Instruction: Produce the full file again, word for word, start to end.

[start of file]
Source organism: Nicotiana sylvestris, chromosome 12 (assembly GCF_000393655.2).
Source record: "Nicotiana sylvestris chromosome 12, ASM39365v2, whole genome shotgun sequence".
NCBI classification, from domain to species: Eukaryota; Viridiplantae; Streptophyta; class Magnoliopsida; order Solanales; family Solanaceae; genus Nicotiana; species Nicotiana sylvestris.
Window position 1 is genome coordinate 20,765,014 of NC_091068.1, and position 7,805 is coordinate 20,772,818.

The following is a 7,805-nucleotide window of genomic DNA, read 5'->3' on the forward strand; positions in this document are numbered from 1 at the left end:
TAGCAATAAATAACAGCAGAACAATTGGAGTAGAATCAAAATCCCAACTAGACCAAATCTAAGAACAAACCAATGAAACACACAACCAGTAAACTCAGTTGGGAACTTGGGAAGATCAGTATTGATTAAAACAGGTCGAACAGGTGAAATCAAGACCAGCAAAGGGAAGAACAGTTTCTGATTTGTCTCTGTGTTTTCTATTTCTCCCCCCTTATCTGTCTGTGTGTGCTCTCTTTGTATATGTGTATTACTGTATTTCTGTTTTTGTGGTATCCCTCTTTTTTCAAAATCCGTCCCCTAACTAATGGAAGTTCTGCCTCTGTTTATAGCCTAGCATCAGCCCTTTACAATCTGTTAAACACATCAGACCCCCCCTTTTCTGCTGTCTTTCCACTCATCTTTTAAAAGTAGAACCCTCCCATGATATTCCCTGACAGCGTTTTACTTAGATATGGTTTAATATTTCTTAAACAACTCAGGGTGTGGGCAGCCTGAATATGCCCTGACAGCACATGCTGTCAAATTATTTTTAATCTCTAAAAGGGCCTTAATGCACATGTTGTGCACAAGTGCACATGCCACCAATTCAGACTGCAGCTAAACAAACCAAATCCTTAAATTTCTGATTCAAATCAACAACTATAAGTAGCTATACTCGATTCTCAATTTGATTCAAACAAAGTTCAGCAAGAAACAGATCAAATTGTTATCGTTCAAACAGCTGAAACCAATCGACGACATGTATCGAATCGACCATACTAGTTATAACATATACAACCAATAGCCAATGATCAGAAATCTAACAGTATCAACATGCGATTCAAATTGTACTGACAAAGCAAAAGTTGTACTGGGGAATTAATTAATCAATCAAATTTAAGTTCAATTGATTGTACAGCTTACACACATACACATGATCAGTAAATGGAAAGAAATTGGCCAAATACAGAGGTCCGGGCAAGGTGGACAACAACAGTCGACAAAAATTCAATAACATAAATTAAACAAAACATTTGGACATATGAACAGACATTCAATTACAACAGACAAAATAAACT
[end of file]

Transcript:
Source organism: Nicotiana sylvestris, chromosome 12 (assembly GCF_000393655.2).
Source record: "Nicotiana sylvestris chromosome 12, ASM39365v2, whole genome shotgun sequence".
NCBI classification, from domain to species: Eukaryota; Viridiplantae; Streptophyta; class Magnoliopsida; order Solanales; family Solanaceae; genus Nicotiana; species Nicotiana sylvestris.
Window position 1 is genome coordinate 20,765,014 of NC_091068.1, and position 7,805 is coordinate 20,772,818.

The following is a 7,805-nucleotide window of genomic DNA, read 5'->3' on the forward strand; positions in this document are numbered from 1 at the left end:
TAGCAATAAATAACAGCAGAACAATTGGAGTAGAATCAAAATCCCAACTAGACCAAATCTAAGAACAAACCAATGAAACACACAACCAGTAAACTCAGTTGGGAACTTGGGAAGATCAGTATTGATTAAAACAGGTCGAACAGGTGAAATCAAGACCAGCAAAGGGAAGAACAGTTTCTGATTTGTCTCTGTGTTTTCTATTTCTCCCCCCTTATCTGTCTGTGTGTGCTCTCTTTGTATATGTGTATTACTGTATTTCTGTTTTTGTGGTATCCCTCTTTTTTCAAAATCCGTCCCCTAACTAATGGAAGTTCTGCCTCTGTTTATAGCCTAGCATCAGCCCTTTACAATCTGTTAAACACATCAGACCCCCCCTTTTCTGCTGTCTTTCCACTCATCTTTTAAAAGTAGAACCCTCCCATGATATTCCCTGACAGCGTTTTACTTAGATATGGTTTAATATTTCTTAAACAACTCAGGGTGTGGGCAGCCTGAATATGCCCTGACAGCACATGCTGTCAAATTATTTTTAATCTCTAAAAGGGCCTTAATGCACATGTTGTGCACAAGTGCACATGCCACCAATTCAGACTGCAGCTAAACAAACCAAATCCTTAAATTTCTGATTCAAATCAACAACTATAAGTAGCTATACTCGATTCTCAATTTGATTCAAACAAAGTTCAGCAAGAAACAGATCAAATTGTTATCGTTCAAACAGCTGAAACCAATCGACGACATGTATCGAATCGACCATACTAGTTATAACATATACAACCAATAGCCAATGATCAGAAATCTAACAGTATCAACATGCGATTCAAATTGTACTGACAAAGCAAAAGTTGTACTGGGGAATTAATTAATCAATCAAATTTAAGTTCAATTGATTGTACAGCTTACACACATACACATGATCAGTAAATGGAAAGAAATTGGCCAAATACAGAGGTCCGGGCAAGGTGGACAACAACAGTCGACAAAAATTCAATAACATAAATTAAACAAAACATTTGGACATATGAACAGACATTCAATTACAACAGACAAAATAAACT